Monday, January 7, 2013

Review: KISS & DIE by Lee Weeks

Kiss & Die (Detective Johnny Mann, #4)The fourth Johnny Mann novel continues to expand on the diverse heinous subject matters of the previous instalments (THE TROPHY TAKE, THE TRAFFICKED, DEATH TRIP). From people trafficking, serial killers who take macabre trophies from their victims, to Triad warfare and illicit snuff films – Lee Weeks maintains a freshness to the Hong Kong police procedural series ensuring each situation Mann faces is unique yet linked by a broader sense of continuity.

Mann is one hell of a character, plot aside; it’s his story that drives the series. Still recovering from his father’s involvement in the Triads as a successful businessman, Mann himself also operated as an undercover operative in the criminal underworld, infiltrating the Triads and living the life – a fact his brothers in arms haven’t forgotten. Not only does Mann have personal connections with the criminal underworld, his fellow police still question his commitment to the right side of the law. Lee Weeks exposes Mann’s history in KISS AND DIE to the point where Mann himself questions his allegiance – in part due to failed ops and the conniving and sassy Victoria, daughter of Triad crime boss CK who uses her womanly arsenal to seduce the seemingly incorruptible cop.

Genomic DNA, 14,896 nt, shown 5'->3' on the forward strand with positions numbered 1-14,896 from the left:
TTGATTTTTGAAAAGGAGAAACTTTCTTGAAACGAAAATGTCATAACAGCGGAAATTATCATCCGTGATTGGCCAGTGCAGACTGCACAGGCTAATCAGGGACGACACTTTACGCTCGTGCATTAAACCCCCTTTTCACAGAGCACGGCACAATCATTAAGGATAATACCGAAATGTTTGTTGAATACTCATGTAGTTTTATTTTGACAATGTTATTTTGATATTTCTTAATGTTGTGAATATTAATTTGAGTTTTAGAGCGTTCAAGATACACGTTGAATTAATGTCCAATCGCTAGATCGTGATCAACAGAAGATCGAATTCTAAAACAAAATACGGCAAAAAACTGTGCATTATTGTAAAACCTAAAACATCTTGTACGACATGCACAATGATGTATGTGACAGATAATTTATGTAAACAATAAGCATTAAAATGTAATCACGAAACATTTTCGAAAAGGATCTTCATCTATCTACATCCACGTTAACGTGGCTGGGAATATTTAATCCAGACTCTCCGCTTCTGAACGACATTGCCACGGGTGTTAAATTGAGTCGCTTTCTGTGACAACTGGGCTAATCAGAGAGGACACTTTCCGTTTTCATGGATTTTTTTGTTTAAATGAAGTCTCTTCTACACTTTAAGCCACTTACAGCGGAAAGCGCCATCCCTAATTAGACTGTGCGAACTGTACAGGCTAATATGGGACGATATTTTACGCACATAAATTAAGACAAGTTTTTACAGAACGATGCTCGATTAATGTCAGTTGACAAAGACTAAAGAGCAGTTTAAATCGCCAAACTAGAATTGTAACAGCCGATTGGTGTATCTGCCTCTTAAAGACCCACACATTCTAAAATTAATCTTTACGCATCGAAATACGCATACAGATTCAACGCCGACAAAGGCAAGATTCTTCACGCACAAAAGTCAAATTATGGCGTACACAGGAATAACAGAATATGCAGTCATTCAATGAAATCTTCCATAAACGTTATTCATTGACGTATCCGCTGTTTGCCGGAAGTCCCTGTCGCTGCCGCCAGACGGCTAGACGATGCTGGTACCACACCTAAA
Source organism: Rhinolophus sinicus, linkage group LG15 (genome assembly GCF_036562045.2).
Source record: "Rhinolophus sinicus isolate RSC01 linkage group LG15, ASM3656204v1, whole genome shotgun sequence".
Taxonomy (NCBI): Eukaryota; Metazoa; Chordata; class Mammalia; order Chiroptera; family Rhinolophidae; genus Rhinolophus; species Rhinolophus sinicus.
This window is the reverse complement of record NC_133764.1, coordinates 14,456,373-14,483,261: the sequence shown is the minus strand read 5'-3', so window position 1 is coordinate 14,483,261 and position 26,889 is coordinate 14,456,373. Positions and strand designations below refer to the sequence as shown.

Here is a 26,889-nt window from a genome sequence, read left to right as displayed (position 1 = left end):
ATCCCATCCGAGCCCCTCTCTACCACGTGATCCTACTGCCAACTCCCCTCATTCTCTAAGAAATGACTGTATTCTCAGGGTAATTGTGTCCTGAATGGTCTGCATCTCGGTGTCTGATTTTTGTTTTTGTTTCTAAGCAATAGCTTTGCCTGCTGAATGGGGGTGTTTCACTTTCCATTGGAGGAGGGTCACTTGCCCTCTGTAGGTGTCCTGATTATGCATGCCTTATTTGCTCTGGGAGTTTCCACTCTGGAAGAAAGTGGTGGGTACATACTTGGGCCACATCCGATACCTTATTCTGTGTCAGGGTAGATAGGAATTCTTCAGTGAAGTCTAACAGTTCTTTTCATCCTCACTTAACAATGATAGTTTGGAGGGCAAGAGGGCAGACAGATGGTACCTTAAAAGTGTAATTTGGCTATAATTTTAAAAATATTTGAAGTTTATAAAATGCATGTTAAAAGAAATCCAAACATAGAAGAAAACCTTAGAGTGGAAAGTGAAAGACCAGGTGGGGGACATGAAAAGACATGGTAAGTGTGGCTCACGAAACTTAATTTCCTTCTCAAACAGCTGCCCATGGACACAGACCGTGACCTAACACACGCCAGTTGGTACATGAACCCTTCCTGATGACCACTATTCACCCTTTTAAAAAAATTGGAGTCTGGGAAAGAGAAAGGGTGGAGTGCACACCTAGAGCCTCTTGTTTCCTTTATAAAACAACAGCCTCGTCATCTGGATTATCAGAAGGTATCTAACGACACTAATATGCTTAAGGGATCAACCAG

Brimming with violence and exploitation of minority groups living in squalor, KISS AND DIE introduces Mann to a whole new world of pain and suffering. The inhabitants of the notoriously poor and criminally-inflicted community of the Mansions are being overrun by a new kind of fear – youngsters out to impress the Triad bosses. Delusions of grandeur and an overwhelming thirst for blood results in many causalities without cause. It is within this decaying environment, Ruby, a sadistic serial killer like no other flourishes, murdering foreign businessmen in vivid stomach churning detail – perhaps Weeks’ crowing achievement at capturing a killers essence. Mann and his team face adversity at every point of the investigation with only street smarts and persistence knocking down the barriers.

KISS AND DIE is a great read. The plot is straightforward and throws up a twist here and there (with a particularly nasty revelation at the end of the book), the Triads are more than cardboard cut-out criminals but rather three dimensional and pivotal to the ongoing series, while Mann, himself continues to grow with each instalment as a person and as a cop. Lee Weeks once again entertains with yet another solid entry into the Johnny Mann series. Once again, I’m eagerly anticipating reading the next instalment.

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